This is a tough one.
What is this object, and what was it used for?
And the answer to yesterday’s photo quiz.
It’s been a rough few days over much of the US and Canada, with temperatures like in the old days — made only worse by the weather people’s insistence on giving us the “wind chills,” too.
It’s been hard on the birds, too, as anyone watching feeders or out driving the country roads will have noticed. But I don’t think it can compare to a nasty night 105 years ago today in Lincoln County, Nebraska.
Most years, I don’t even see 10,000 Lapland Longspurs, far less walk around town picking them up from vacant lots.
Congratulations to A.B. for pointing out some of the important characters that permit the identification of this bird. The very long wings are a great way to rule out the superficially similar sparrows and Old World sparrows.
No, the first birding photo quiz appeared in Bird-Lore in December 1900, with the intention, as Frank Chapman put it,
of arousing the student’s curiosity [and] impressing the bird’s characters on [her or ] his mind far more strongly than if its name were given with its picture.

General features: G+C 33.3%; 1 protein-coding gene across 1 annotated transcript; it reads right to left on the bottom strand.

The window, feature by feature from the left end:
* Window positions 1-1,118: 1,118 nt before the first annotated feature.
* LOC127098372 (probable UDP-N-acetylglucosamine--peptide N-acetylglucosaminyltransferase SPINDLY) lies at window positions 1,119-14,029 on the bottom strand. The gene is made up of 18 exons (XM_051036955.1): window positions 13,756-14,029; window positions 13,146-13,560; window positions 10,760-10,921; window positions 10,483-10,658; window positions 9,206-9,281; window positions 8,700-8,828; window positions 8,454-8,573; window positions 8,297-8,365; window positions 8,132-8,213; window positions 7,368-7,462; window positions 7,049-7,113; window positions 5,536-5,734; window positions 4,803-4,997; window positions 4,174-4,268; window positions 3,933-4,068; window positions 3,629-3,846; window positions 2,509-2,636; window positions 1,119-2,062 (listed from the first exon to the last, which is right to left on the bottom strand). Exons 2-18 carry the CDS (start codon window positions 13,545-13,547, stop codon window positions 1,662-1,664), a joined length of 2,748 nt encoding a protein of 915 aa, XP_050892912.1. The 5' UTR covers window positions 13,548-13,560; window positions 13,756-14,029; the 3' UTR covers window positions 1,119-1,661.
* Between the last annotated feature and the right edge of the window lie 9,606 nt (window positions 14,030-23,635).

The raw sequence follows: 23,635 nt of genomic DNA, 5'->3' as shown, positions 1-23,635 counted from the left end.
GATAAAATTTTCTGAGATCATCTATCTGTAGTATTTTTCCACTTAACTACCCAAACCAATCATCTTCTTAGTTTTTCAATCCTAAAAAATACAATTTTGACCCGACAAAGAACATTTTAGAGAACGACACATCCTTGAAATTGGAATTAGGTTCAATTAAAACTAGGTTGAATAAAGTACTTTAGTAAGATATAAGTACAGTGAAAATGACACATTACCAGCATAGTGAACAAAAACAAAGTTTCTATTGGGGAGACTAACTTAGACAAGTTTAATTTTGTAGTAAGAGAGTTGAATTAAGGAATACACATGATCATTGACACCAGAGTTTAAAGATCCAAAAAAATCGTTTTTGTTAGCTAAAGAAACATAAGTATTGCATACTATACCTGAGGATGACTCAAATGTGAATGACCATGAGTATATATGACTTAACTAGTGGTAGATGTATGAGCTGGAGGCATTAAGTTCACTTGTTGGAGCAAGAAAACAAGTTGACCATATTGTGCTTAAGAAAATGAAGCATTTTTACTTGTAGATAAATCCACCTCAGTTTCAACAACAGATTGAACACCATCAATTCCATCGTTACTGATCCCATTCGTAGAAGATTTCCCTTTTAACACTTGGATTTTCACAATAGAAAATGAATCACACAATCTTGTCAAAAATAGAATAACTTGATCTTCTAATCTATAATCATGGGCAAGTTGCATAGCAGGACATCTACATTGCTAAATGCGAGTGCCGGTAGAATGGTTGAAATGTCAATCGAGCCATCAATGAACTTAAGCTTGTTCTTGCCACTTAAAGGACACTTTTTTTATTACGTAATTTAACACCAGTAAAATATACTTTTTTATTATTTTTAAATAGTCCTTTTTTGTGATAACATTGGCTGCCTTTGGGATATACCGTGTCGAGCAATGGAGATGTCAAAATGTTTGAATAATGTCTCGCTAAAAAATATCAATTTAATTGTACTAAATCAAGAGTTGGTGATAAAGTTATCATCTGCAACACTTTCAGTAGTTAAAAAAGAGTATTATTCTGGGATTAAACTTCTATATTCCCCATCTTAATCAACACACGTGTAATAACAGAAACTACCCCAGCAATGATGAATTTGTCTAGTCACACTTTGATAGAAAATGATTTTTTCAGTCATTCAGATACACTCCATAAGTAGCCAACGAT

In honor of the sesquicentennial of Chapman’s birth, coming up this summer, we’ll be “re-running” the Bird-Lore quizzes on and off over the next months.
Here’s one that seems especially timely:
What is it? Please respond in the comments, and be sure that you include an account of how you identified the bird, not just its name.
And if you already played in 1900, please give others a chance before jumping in.
Like anyone else with sense, I love jacamars, and so I lingered over last November’s poor images of Paradise Jacamars when I was moving them to flickr tonight.
Quite a bird, as sharp at one end as at the other!
One of my photos, though, offered up a surprise–and a mystery.
In flagrant violation of Rule 2 for Successful Birding, I was looking at the stupid viewfinder when something flashed across the background. What is it?
Is it really blue? I’m at a loss, never having seen a Cotinga cotinga fly.